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In the beginning…

I’ve been using Linux for quite a few years now. I got started using Mandrake before it changed it’s name to Mandriva. Back then I was just looking for an interesting alternative to Windows. What really got me hooked was when I switched to Gentoo. The install required me to build the operating system from scratch. I had to download the source code and build tools, customise it to match my hardware, then build the system on the machine it was going to be running on. This gave me a very fast system for the given hardware perfectly matching my system with no bloat. It also gave me a foundation in understanding how Linux was structured. I highly recommend that anyone who is interested in Linux should try this, dig out a spare hard drive or make some space on a partition. It’s a very educational process.


Taking it seriously.

After playing with Linux and using it for my desktop OS, I also ran my own web server and mail server from a couple of old spare machines. This is when I realised that I could do way more than just browse the web and read my mail on a free OS. I started to see what else I could do with Linux. I had an old thin client that I added a compact flash drive to and installed Crunchbang. This gave me a silent tiny machine for use in my lounge. It was adequate for web and mail and even YouTube. I could write documents on it, I even installed a couple of IDEs. All this from a box smaller than a toaster. The skills I picked up playing with these projects quickly became useful in the work environment. I built on my knowledge and ended up running Linux servers for the company where I worked. By this point I had switched my main home distribution to Fedora so I opted for another of Red Hat’s offerings for the servers, CentOS. Red hat have a commercial OS, CentOS is their community edition using the same packages. One of it’s strengths is that it consists of only the packages that have been run in live environments and have proven to be stable and secure. This gives you a solid secure operating system that’s well supported and very versatile.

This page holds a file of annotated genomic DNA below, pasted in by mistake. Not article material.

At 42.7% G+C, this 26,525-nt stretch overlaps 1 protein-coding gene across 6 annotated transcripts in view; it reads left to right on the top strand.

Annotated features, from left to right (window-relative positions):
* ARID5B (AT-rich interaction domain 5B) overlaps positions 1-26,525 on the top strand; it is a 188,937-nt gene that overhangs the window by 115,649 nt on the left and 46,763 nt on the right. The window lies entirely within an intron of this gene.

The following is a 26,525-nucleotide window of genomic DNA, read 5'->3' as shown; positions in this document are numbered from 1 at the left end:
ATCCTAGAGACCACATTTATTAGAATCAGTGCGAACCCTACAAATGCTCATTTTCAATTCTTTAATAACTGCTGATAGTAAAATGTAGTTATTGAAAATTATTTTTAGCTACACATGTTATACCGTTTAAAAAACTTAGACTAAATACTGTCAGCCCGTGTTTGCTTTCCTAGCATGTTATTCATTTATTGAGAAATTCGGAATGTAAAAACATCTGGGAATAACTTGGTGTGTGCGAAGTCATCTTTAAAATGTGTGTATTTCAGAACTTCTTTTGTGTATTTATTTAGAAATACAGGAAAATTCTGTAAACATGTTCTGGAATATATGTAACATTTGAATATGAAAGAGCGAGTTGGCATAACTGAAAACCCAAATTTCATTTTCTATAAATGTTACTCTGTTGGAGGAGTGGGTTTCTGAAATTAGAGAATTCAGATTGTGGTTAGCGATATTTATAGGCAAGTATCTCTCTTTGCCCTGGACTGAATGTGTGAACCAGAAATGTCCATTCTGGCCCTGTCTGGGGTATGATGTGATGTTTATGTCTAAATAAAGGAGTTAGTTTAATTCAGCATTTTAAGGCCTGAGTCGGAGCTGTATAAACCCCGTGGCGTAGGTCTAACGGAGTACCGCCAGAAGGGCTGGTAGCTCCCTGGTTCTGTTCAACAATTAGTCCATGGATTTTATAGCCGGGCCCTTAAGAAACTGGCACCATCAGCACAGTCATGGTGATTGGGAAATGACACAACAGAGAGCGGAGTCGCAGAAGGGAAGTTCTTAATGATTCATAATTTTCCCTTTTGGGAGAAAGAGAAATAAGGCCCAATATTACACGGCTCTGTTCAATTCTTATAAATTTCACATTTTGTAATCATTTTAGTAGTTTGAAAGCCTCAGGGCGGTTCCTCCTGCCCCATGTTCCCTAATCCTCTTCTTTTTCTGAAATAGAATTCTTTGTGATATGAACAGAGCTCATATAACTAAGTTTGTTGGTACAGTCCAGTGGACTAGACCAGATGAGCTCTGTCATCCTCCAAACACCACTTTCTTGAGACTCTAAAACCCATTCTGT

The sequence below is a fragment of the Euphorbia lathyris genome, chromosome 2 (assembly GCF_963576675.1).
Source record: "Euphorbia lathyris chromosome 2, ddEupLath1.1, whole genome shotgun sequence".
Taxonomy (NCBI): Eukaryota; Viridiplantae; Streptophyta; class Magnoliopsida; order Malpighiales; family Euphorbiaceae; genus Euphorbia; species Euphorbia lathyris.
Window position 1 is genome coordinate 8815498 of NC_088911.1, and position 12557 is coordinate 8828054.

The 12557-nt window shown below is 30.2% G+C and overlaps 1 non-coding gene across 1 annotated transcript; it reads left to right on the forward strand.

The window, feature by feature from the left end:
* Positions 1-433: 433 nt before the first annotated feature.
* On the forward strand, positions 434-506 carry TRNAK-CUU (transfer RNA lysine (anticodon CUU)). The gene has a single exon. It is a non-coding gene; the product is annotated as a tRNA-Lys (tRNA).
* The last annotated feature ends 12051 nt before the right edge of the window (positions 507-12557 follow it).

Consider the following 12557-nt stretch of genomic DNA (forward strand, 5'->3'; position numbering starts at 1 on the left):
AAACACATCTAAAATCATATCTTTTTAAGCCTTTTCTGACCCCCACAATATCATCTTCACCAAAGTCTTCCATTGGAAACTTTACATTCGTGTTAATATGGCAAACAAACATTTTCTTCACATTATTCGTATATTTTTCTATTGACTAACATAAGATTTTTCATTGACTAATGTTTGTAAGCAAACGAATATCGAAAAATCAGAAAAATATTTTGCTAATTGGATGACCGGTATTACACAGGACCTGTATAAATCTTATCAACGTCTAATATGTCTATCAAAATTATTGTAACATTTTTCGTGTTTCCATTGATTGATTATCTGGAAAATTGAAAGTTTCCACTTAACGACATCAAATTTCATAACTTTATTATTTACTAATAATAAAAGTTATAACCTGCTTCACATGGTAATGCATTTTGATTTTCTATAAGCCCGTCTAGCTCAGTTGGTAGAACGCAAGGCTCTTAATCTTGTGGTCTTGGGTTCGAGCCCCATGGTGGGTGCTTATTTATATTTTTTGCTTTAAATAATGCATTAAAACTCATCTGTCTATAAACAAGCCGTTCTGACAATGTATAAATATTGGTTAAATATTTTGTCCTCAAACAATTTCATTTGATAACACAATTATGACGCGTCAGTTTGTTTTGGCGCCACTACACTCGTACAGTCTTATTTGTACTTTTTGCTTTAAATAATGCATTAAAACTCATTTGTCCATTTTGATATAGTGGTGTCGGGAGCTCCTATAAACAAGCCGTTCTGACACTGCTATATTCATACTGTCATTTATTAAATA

Using CentOS I ran web servers, database servers, and even used one machine to build a PBX (phone system) for the company. We had a VOIP phone each on our desks and as many lines as we wanted using a combination of Asterisk and Trixbox as the software that handled the phones. I repurposed the thin client to run as an overnight code tester testing the core code of the apps we produced as much as 100,000 times over night and printing out a summary report. Linux has an almost endless variety of uses both at home and in the work environment. The more projects I take on the more I learn and the more new uses open up to me. One of my most recent projects that proved useful in the work environment was recycling an old desktop machine that was destined for the dump to use as a web traffic analyser and logging machine. Using the machine as a conduit between a wifi network and the internet I could capture the output from our applications and asses the data that was being sent. This enabled me to check that the right data was being sent to our server, to check when security measures were enabled, and to log the frequency of connection from our software. From a piece of outdated hardware and a bit of knowledge I managed to provide the company with useful data to aid in the development process of out software.


Where now?

I now use Linux almost exclusively at home. I have one Windows machine for running software that requires Windows but everything else runs on a version of Linux. I have a desktop and a couple of laptops running Fedora, a NAS (network attached storage) drive running FreeBSD, a media server running on a version of Android, my own cloud storage service so I can access my files wherever I am on my laptop, iPad, and phone. For any new project my first thought is can I do it with Linux?

Adding to Linux’s versatility is it’s support of Virtual Machines and it’s Windows emulator “WINE”. Using the virtual machines I can run almost any OS from within my main Linux install, and Wine allows me to run software intended for Windows in an environment in Linux.

The possibilities with Linux are only growing, I look forward to all the new things I can try.